Ten Helpful Tips for Divorced Families
- Never disparage your former spouse in front of your children. Children are aware that they are ”made up” of both of their parent’s traits. The negative criticism can harm a child’s self- esteem.
- Do not use your child as a messenger between you and your former spouse.
- Reassure your children that they are loved and that the divorce is not their fault. Many children will assume they are to blame for their parents’ hostility.
- Encourage your children to enjoy their time with your former spouse. Do everything within your power to accommodate a great visit.
- At every step during the divorce, remind yourself that your children’s interests, not yours, are paramount, and act accordingly. Lavish them with love at each opportunity.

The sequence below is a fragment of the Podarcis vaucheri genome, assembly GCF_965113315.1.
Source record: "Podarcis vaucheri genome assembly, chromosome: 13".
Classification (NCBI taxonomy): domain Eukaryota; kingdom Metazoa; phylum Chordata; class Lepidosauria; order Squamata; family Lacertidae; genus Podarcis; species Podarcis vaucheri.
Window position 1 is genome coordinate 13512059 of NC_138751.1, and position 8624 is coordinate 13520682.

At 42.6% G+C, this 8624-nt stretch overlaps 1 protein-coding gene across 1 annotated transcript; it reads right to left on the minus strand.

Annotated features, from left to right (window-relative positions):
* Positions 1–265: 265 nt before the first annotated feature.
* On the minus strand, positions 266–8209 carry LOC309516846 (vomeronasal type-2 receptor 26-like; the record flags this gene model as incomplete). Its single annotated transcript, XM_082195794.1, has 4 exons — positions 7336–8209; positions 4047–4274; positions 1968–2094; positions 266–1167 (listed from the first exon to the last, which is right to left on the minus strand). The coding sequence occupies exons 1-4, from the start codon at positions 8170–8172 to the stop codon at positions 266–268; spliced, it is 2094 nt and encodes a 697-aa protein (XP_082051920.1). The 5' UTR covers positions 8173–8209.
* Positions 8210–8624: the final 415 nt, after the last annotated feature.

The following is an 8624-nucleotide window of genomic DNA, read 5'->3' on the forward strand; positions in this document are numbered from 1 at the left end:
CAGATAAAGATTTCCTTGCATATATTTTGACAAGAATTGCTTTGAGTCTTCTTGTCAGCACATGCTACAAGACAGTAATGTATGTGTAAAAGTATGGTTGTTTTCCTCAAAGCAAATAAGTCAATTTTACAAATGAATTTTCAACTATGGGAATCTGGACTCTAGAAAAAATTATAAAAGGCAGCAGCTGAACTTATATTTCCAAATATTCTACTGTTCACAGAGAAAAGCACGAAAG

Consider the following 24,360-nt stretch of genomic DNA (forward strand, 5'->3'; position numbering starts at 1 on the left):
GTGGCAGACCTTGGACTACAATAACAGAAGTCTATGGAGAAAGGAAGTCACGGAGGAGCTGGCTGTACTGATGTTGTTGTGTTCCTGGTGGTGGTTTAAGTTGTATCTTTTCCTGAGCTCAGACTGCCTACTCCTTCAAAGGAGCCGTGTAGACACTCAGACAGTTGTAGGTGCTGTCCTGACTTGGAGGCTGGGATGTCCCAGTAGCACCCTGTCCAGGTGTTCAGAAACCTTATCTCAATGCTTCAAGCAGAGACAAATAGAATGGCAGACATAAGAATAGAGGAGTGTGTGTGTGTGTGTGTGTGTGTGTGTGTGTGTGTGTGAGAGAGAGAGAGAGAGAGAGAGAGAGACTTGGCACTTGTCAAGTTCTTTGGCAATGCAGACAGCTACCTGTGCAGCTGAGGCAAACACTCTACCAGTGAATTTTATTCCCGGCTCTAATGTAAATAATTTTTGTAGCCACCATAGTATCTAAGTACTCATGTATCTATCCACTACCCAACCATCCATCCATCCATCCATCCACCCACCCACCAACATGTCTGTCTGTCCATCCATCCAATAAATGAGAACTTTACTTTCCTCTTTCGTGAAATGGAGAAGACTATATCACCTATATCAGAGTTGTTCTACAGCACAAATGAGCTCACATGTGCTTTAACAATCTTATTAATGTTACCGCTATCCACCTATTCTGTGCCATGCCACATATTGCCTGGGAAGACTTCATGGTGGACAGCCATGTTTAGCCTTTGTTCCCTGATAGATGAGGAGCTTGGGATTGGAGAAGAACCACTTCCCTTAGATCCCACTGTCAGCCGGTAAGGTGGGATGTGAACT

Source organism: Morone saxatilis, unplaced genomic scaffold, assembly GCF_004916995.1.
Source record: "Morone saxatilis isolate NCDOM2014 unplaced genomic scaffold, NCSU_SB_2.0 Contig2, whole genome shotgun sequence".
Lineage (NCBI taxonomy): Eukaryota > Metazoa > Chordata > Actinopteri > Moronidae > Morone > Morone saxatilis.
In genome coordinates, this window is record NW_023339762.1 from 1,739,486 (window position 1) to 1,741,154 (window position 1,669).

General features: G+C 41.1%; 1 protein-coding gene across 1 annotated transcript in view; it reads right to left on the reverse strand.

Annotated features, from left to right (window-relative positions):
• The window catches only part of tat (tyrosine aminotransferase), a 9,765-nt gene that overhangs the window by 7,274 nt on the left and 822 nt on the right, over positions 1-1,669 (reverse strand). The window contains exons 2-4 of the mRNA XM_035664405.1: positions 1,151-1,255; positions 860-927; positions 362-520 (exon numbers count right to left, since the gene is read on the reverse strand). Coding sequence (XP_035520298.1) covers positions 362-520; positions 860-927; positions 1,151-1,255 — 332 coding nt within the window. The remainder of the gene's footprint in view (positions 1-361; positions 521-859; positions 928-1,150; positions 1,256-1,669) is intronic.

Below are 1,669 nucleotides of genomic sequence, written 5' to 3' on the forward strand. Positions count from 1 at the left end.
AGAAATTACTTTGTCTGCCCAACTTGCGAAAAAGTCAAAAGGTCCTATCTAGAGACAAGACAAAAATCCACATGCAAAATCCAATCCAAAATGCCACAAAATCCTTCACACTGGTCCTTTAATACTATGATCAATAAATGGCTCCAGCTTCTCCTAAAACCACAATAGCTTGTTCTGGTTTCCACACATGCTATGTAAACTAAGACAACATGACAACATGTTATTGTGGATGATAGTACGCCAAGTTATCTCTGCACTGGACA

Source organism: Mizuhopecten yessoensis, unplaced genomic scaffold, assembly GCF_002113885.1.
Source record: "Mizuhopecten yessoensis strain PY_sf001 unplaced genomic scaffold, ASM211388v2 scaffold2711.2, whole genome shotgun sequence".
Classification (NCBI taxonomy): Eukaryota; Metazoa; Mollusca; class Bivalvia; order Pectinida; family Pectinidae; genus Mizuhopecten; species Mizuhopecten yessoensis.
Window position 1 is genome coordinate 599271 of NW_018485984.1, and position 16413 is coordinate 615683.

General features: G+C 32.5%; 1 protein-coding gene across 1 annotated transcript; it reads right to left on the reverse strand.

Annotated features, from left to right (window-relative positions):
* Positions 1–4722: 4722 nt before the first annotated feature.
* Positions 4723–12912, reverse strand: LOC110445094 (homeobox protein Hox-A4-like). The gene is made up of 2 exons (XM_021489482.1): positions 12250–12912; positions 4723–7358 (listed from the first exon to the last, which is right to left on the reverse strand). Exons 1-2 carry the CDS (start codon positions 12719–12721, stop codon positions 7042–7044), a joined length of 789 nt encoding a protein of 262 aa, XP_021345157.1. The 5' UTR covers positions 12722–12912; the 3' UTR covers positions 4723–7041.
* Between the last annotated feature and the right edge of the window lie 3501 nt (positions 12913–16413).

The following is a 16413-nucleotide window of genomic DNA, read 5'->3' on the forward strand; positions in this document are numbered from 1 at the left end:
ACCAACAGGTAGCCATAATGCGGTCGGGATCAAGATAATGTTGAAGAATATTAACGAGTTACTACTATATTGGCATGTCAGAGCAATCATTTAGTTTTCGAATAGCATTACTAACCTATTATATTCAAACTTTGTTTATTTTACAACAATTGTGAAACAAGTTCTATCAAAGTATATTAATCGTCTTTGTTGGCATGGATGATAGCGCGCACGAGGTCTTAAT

- Your children may be tempted to act as a caretaker. Resist the temptation to let them. Let your peers, adult family members, and mental health professionals be your counselors. Although it is great to teach children to be responsible and help out; we need to remember to let children be children.
- If you have an addiction, get counseling immediately. Any impairment inhibits your ability to reassure your children and give them the attention they need at this difficult time.
- If you have to pay child support, pay it on time. The loss of income facing many children after divorce puts them at a financial disadvantage.
- If you are the parent who is supposed to receive child support and are not, do not tell you children. It feeds into their sense of abandonment and further erodes their stability.
- Try to keep stability in the life of your children. Stability in residence and school helps to buffer children.
Last Modified on June 2, 2008